- the level of oversight that should be performed on a related service provider by the IFM including in respect of globally centralized functions
- consideration of conflict of interest matters associated with related party service providers.
Staff encouraged Investment Fund Managers to use the Notice as a self-assessment tool to strengthen their compliance with Ontario securities law and, as appropriate, to make changes to their systems of compliance, internal controls and supervision.
On June 19, 2014, the Canadian Securities Administrators (CSA) released, in final form, amendments that will apply a number of new requirements and restrictions to closed-end funds (Phase 2 amendments). These include:
- a prohibition against issuing any warrants (whether as part of an initial public offering, or subsequently to existing unitholders),
- a prohibition against investments in mortgages (other than government-guaranteed mortgages) and certain loans,
- restrictions on investing in underlying funds that are not subject to Canadian securities laws,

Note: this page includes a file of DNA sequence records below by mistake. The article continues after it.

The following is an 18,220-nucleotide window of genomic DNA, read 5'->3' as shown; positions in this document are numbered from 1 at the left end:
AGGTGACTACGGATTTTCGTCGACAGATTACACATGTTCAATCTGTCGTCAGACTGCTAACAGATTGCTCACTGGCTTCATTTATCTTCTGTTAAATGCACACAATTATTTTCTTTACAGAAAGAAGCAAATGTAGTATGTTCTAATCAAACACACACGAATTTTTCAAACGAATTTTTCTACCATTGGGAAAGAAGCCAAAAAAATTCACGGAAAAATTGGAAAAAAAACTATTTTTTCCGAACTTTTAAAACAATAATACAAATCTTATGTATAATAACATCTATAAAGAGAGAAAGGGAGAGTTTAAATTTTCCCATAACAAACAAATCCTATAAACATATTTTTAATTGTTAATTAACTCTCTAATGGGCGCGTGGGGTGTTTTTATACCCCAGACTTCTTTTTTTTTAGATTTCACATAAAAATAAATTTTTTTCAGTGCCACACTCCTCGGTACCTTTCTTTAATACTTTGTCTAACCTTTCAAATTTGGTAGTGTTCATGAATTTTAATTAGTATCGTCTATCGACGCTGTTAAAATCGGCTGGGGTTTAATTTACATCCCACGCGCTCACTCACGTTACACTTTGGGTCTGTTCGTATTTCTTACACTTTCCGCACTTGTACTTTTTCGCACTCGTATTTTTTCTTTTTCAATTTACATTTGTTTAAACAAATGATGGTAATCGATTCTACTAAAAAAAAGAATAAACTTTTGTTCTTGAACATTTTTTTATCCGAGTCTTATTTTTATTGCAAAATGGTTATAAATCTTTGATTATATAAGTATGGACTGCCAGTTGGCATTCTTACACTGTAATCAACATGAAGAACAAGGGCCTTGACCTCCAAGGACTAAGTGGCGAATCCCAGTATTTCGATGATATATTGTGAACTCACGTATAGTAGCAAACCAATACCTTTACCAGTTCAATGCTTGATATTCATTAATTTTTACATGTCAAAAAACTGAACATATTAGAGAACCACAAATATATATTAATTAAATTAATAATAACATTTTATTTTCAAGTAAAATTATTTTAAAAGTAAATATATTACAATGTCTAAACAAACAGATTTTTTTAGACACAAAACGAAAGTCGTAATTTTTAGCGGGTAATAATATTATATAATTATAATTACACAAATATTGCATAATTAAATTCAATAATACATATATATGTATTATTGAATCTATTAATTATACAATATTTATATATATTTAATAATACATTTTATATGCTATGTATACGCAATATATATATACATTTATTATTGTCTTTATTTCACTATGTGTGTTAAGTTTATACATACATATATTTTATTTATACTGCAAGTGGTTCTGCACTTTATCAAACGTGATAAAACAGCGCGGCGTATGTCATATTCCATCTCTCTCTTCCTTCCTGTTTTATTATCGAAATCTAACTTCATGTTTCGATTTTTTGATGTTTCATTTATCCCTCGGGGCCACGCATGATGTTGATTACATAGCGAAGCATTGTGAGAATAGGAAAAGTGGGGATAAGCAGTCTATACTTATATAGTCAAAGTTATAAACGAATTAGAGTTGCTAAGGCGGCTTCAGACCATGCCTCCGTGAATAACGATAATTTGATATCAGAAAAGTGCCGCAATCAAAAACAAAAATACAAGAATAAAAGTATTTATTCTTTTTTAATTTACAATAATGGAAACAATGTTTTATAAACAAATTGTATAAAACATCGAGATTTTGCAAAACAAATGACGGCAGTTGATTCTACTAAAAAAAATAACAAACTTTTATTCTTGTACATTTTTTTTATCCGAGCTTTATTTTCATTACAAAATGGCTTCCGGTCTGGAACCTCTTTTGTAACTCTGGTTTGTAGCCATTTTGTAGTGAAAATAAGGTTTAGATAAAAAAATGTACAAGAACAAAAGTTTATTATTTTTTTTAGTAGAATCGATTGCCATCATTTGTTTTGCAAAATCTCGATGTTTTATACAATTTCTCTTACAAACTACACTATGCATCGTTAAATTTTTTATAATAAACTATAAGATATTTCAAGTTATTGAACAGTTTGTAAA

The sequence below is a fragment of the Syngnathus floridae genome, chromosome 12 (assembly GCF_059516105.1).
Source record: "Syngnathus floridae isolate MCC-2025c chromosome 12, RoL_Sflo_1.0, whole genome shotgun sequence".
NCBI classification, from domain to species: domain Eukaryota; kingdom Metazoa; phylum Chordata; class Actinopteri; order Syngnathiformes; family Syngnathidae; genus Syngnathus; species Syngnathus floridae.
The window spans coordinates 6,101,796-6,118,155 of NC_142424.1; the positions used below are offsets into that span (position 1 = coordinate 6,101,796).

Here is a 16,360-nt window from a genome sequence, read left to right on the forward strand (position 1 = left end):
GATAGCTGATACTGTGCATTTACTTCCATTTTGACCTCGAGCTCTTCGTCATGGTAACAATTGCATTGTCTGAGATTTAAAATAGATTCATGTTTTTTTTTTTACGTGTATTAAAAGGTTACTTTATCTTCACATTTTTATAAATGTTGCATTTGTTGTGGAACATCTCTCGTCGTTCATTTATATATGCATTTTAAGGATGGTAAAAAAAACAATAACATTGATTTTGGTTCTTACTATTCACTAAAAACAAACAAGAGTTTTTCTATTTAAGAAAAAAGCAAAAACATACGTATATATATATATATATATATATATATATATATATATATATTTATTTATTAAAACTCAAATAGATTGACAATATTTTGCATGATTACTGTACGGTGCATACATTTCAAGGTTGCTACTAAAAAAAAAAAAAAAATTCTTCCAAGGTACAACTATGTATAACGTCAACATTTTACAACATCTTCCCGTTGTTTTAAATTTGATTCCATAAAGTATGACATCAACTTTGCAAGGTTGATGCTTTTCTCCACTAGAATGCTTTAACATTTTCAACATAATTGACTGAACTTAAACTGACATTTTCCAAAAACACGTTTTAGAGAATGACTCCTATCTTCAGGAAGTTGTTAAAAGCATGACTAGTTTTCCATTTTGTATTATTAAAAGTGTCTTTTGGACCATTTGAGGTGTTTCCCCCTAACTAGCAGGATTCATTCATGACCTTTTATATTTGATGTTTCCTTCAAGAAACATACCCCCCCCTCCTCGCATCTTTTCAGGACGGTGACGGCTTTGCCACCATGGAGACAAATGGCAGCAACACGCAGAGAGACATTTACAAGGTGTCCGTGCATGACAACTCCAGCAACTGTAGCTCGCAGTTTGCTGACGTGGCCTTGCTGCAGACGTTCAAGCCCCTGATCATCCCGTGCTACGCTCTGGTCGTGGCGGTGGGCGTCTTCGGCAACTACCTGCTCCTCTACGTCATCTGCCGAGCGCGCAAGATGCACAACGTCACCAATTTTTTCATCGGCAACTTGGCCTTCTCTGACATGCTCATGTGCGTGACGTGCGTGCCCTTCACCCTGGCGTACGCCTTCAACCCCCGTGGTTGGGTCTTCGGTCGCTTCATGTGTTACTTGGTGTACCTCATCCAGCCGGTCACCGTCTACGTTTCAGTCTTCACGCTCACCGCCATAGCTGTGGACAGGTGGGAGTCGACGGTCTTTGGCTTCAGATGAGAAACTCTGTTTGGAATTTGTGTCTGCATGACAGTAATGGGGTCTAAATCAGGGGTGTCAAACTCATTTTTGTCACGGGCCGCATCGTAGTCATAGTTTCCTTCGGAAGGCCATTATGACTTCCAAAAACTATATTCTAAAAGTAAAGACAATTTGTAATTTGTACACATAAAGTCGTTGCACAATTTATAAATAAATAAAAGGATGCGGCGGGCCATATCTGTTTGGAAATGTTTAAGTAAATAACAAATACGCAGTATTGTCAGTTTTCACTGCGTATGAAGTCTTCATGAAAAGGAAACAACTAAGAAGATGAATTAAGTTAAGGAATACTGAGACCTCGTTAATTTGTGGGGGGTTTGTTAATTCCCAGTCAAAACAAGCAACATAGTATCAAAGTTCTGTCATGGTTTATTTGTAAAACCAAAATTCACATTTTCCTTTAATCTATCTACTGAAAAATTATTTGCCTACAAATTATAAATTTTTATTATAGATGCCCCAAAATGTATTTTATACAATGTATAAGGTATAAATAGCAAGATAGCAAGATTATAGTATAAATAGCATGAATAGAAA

- limiting the circumstances in which redemptions of units can be suspended and requiring that unitholders be reminded annually of their redemption rights,
- a requirement to obtain unitholder approval for any type of reorganization (including conversion to a mutual fund structure), including that the fund not incur the costs associated with any such reorganization,
- new restrictions on sales communications (advertising) by investment funds, and
- a variety of conflict of interest rules previously exclusive to mutual funds.
Previously proposed investment restrictions relating to leverage, illiquid investments, short selling and derivatives have been deferred until the new regime for alternative investment funds is devised and proposed. (No such proposals were included with these latest amendments.) The CSA also have deferred the previous proposal to require that closed-end funds not pay their organizational costs.
The Phase 2 amendments also impact public mutual funds in a number of respects, including:
- a new prohibition against investing in closed-end funds,
- new sales communications requirements for mutual funds following conversion from a closed-end fund structure, and
- new securities lending disclosure
Faskens will be publishing a more detailed Bulletin shortly on the Phase 2 amendments.
Faskens also will be hosting a seminar in Toronto on Wednesday, July 9 from 4:00 p.m. to 6:00 p.m. to provide a detailed analysis of the impact of the Phase 2 amendments. Register to the Fund Modernization Seminar.